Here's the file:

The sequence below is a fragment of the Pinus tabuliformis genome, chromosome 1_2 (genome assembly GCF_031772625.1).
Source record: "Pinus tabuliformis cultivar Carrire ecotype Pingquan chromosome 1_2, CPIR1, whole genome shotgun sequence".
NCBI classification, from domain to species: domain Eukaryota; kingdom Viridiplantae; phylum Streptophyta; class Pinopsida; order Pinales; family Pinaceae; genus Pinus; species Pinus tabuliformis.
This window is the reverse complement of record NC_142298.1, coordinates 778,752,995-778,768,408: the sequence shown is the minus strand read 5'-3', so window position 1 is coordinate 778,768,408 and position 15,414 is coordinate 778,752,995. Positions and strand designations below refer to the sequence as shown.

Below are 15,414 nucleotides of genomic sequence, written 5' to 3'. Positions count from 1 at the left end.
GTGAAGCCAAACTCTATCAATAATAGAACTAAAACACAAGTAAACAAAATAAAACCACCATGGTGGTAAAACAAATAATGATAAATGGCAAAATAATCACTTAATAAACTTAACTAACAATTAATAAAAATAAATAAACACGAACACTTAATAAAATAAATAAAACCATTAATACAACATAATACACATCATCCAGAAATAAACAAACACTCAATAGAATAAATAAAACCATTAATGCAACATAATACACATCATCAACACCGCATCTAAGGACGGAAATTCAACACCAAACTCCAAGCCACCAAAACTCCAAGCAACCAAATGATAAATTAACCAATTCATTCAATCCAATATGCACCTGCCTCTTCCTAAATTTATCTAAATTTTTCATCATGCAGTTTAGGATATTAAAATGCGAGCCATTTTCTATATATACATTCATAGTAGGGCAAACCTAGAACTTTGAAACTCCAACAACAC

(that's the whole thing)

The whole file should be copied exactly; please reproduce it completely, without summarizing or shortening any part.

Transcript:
The sequence below is a fragment of the Pinus tabuliformis genome, chromosome 1_2 (genome assembly GCF_031772625.1).
Source record: "Pinus tabuliformis cultivar Carrire ecotype Pingquan chromosome 1_2, CPIR1, whole genome shotgun sequence".
NCBI classification, from domain to species: domain Eukaryota; kingdom Viridiplantae; phylum Streptophyta; class Pinopsida; order Pinales; family Pinaceae; genus Pinus; species Pinus tabuliformis.
This window is the reverse complement of record NC_142298.1, coordinates 778,752,995-778,768,408: the sequence shown is the minus strand read 5'-3', so window position 1 is coordinate 778,768,408 and position 15,414 is coordinate 778,752,995. Positions and strand designations below refer to the sequence as shown.

Below are 15,414 nucleotides of genomic sequence, written 5' to 3'. Positions count from 1 at the left end.
GTGAAGCCAAACTCTATCAATAATAGAACTAAAACACAAGTAAACAAAATAAAACCACCATGGTGGTAAAACAAATAATGATAAATGGCAAAATAATCACTTAATAAACTTAACTAACAATTAATAAAAATAAATAAACACGAACACTTAATAAAATAAATAAAACCATTAATACAACATAATACACATCATCCAGAAATAAACAAACACTCAATAGAATAAATAAAACCATTAATGCAACATAATACACATCATCAACACCGCATCTAAGGACGGAAATTCAACACCAAACTCCAAGCCACCAAAACTCCAAGCAACCAAATGATAAATTAACCAATTCATTCAATCCAATATGCACCTGCCTCTTCCTAAATTTATCTAAATTTTTCATCATGCAGTTTAGGATATTAAAATGCGAGCCATTTTCTATATATACATTCATAGTAGGGCAAACCTAGAACTTTGAAACTCCAACAACAC